Friday, November 4, 2022

† ".For The Children of This World . "


†Saint Quote
"Behold Jesus Christ crucified, Who is the only foundation of our hope; He is our Mediator and Advocate; the victim and sacrifice for our sins. He is goodness and patience itself; His mercy is moved by the tears of sinners, and He never refuses pardon and grace to those who ask it with a truly contrite and humbled heart."
–St. Charles Borromeo

†Today's Meditation
"We do not come to church to attend the service as a spectator, but in order, along with the priest, to serve God. Everything we do—our entering, being present, our kneeling and sitting and standing, our reception of the sacred nourishment—should be divine service. This is so only when all we do overflows from the awareness of a collected heart and the mind's attentiveness."
—Fr. Romano Guardini, p. 28

An Excerpt From
Meditations Before Mass

†Daily Verse
"So stand fast with your loins girded in truth, clothed with righteousness as a breastplate, and your feet shod in readiness for the gospel of peace. In all circumstances, hold faith as a shield, to quench all [the] flaming arrows of the evil one. And take the helmet of salvation and the sword of the Spirit, which is the word of God."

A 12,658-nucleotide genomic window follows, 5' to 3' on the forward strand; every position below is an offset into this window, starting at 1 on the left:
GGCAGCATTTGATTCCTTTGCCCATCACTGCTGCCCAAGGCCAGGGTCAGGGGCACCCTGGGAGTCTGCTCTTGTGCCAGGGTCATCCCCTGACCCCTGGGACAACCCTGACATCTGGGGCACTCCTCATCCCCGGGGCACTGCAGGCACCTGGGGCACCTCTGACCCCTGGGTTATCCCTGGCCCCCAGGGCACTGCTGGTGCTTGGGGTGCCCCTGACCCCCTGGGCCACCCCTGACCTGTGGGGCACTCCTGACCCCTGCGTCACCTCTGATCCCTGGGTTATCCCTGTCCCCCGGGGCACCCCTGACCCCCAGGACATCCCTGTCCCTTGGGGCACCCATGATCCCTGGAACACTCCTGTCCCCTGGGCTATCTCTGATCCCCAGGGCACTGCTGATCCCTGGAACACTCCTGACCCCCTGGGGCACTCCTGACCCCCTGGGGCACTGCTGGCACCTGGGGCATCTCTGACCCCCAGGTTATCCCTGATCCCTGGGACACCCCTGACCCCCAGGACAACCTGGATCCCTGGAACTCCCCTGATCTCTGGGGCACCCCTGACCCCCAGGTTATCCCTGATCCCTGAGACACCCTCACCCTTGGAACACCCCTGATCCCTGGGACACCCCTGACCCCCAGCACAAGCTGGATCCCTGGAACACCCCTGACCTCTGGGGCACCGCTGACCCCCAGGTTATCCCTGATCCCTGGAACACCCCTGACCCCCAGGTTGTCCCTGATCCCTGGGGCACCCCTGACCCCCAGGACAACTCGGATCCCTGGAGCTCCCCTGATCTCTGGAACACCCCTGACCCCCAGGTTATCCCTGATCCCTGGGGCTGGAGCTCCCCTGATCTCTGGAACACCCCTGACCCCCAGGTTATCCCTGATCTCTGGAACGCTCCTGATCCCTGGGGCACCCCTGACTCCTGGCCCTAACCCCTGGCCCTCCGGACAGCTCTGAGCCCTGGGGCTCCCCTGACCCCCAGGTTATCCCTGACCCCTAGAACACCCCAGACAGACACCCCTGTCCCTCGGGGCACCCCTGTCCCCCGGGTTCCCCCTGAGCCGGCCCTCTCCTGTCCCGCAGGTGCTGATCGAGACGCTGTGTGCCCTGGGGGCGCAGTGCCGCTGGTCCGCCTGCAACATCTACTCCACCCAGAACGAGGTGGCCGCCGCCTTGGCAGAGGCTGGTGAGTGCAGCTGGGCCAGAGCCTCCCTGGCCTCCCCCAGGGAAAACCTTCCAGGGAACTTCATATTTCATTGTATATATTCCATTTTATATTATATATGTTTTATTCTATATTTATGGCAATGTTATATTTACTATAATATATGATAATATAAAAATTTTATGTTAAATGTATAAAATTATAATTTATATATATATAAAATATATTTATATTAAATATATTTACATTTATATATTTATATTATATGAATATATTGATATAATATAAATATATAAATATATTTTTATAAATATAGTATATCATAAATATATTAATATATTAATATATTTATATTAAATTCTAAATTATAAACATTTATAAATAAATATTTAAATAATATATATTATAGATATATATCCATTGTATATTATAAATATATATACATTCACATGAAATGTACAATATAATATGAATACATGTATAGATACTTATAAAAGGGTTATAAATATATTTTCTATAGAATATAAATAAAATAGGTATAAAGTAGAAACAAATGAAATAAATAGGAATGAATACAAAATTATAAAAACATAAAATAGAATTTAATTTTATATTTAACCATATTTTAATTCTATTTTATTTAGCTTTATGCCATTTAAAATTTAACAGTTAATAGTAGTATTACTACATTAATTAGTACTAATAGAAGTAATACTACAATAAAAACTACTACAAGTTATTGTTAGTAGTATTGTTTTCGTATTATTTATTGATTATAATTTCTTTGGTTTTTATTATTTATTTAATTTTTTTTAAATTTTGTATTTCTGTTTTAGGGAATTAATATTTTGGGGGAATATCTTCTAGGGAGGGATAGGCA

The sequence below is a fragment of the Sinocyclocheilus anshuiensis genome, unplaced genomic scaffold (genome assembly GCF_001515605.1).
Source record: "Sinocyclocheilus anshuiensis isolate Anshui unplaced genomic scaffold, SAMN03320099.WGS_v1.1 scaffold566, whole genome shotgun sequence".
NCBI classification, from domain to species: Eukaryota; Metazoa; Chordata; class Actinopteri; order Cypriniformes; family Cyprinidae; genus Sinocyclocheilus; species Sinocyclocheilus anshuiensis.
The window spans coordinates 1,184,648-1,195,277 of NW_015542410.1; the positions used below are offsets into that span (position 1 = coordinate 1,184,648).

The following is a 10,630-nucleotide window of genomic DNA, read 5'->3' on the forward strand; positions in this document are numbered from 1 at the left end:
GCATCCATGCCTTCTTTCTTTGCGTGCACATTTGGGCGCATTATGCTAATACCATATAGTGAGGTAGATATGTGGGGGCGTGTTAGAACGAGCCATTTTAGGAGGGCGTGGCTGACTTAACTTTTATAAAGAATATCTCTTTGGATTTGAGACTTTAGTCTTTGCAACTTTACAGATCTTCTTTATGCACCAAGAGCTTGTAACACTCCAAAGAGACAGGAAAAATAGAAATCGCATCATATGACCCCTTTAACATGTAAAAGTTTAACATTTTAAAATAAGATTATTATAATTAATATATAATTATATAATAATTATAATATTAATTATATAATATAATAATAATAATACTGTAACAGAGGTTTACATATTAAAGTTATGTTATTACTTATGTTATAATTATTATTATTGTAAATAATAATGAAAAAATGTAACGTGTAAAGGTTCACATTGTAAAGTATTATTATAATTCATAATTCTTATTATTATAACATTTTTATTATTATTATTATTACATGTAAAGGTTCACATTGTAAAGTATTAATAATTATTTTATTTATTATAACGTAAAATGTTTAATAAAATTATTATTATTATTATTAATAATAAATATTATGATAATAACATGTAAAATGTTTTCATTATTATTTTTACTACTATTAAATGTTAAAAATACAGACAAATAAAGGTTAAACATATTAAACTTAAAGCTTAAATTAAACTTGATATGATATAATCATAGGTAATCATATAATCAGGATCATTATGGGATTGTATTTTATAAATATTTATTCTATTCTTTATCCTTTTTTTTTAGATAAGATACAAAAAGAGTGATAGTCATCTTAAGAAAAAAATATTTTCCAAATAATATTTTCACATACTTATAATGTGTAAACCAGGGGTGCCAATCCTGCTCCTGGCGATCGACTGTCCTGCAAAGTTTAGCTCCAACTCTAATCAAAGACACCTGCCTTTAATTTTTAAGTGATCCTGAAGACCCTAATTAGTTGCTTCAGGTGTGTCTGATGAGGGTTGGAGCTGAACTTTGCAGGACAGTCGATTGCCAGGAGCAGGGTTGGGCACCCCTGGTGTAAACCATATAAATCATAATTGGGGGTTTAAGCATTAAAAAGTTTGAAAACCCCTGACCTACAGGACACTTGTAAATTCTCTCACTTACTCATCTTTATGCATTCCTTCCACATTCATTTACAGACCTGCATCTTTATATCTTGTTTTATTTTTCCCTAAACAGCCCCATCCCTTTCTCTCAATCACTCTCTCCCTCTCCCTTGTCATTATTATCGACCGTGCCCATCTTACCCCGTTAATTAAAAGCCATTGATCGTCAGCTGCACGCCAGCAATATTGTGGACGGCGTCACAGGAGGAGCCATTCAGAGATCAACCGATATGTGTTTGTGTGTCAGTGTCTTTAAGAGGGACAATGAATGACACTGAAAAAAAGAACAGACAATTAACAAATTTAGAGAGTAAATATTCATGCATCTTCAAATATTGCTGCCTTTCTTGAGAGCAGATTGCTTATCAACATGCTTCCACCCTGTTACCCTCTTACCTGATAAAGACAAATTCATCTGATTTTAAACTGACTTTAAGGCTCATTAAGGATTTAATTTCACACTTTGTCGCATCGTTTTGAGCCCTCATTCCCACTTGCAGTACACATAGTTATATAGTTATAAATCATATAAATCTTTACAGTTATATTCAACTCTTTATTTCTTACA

–Ephesians 6:14-17


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St. Charles Borromeo

St. Charles Borromeo (1538–1584) was born into an ancient and wealthy family in Lombardy, Italy. When his uncle became Pope Pius IV, Charles was brought to Rome to take over several important assignments connected with the Vatican. He was ordained to Holy Orders at the age of 25 and was later made Archbishop of Milan, a position of high influence in the Church, and Cardinal. He initiated large-scale reform of his enormous and dilapidated diocese, which had not seen a resident bishop in 80 years. Clergy were ignorant and disobedient, religious were negligent and scandalous, and the laity had drifted from Church teaching. He rectified abuses and maintained the integrity of the Church's internal structure, all for which he encountered strong opposition and threats against his life. He also established hospitals, seminaries, orphanages, and the first Sunday School classes. He was a key player in the Council of Trent and kept it going when it was in danger of breaking up. He was a prominent defender of Church teaching in the Counter-Reformation and helped produce an official catechism. His counsel was widely sought, especially by the Catholic kings and queens of Europe and the popes under whom he served, and his virtue was evident to all. Throughout his life he held his rank and authority with humility, living austerely and constantly striving for sanctity. When plague and famine hit Milan in 1576, Charles stayed in the city to care for those in need and borrowed large sums of money to feed tens of thousands of people each day. Exhausted from his reforming labors, he died at the age of 46. St. Charles Borromeo is the patron of catechists, catechumens, seminarians, spiritual directors, and bishops. His feast day is November 4th.